The show is a deep dive into dance-centric creativity, with Lunoe and her guests — Chris Lake for the premiere episode and MC and director TT The Artist for the latest show — talking about their own histories as artists, their creative blocks, biggest victories and why, even after you’ve experienced success, it’s not guaranteed that the creative muse will simply appear to you once more. The self-released podcast is streamable on all platforms where podcasts are available and will drop episodes twice a month. Lunoe is producing Create/Destroy in addition to her weekly radio program on Apple Music 1, danceXL Radio.
Lunoe, an artist, wife and mother of two, is recording Create/Destroy during lockdown from her home in Sydney, Australia. Here, in her own words, she reflects on her own evolution as a creative person — from childhood to Coachella — and why she’s keen to talk about it.
My life has been one long journey of attempting to tap into to the cryptic voice inside me, suggesting to me that there was something I needed to do. It hasn’t always been clear what that “something” even was, but from a very young age I felt its presence. I tried to ignore it, for years actually, but that felt awful, so I started trying to listen.
So far that voice has led me down more than a few garden paths — but eventually I have found myself making music, radio hosting, DJing, raising babies and now making a podcast.
Create/Destroy is based around having hopeful conversations with creators of all kinds. By sharing stories of creators and the lessons learned along the way, I hope to encourage listeners to dig deep, nurture a little creative confidence and start to take steps towards doing what energizes them. Not because I imagine that everyone wants to be a full time artist, but because joy and purpose are essential.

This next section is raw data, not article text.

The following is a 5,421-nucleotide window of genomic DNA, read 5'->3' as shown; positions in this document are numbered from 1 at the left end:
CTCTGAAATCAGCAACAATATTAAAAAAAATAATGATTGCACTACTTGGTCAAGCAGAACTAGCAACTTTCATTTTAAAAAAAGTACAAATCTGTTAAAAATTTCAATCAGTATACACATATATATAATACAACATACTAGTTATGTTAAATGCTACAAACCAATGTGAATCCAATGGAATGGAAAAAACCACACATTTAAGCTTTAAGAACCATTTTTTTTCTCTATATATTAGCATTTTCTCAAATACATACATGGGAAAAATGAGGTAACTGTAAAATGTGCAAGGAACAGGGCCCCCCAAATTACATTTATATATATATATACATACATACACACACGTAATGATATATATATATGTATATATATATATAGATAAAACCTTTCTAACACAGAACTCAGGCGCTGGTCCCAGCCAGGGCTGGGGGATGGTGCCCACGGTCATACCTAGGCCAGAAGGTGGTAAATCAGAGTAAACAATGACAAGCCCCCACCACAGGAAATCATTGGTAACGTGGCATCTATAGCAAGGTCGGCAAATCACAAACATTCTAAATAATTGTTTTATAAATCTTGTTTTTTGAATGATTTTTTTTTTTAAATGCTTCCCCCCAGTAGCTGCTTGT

I was not a child prodigy at anything. I remember being alone a lot. The youngest of four, my parents were busy working on their own creative endeavors. My brothers and sister were much older than me, so I was left to draw a lot of my own conclusions about life. Most my thoughts were formed by the CDs I would steal from my big brothers bedrooms’, or the TV shows I would stay up watching. I also noticed my parents seemed passionate about their work and took big risks to build a life that excited them, for better and for worse — and that is still true of them today.
I worked out quickly that music was hugely fascinating to me. As I spent my school holidays reading every CD liner back to front and inside out, the artists themselves became untouchable in my childhood brain. Like another breed, aliens plonked on earth to deliver perfectly formed and delivered thoughts, images and sounds.
I felt a creative impulse of my own straight away and got to work. I banged on my mum’s childhood piano, singing wildly until my siblings would come home and yell at me to stop. I wrote out lyrics, pausing and rewinding to decode every word of my favorite songs. Once I sat myself down and spent an entire day writing, only to realize I had basically re-written the Little Mermaid synopsis — the only creative part being my poor spelling. I would record myself singing on my tape deck (yikes) and even make my own taped radio show for my friends.
After realizing what a mess it all was, and without anyone to remind me that everyone starts somewhere, I promptly stopped doing that and went back to watching TV and avoiding homework like every other kid I knew. I guess I wasn’t an alien. Bummer.
The Great Myth of the Genius Artist is fun to hold up though, isn’t it? We analyze how they walk into a room, effortless and graceful, having recently been plucked from obscurity while minding their own business. As a result of this popular narrative, we put too much faith in the Plucker and not enough faith in ourselves. Those with ambition wait to be plucked, putting our effort into outwardly projecting that we are ready for the plucking instead of taking on the weird and courageous task of… plucking ourselves? (Okay, my analogy hit a dead end, but stick with me.)
The long, hard and meandering grind of digging into your heart and finding your purpose and passion isn’t a story that is easily told, or glamorous and bitesize enough to put on a CD cover.
As its turned out, against eight-year-old Anna’s better judgement, I did stick with my desire to create things. Soon after I left school, I discovered DJing, a medium that allowed me to be creative enough to satisfy my creative urge and build creative confidence, but not so scary that it forced me to face all my demons! Great! It became my total obsession, and ultimately became the jump-off point to writing and singing songs, making music, radio and now this podcast. But as I rattle off what followed, it didn’t happen without exorcising a few million limiting beliefs.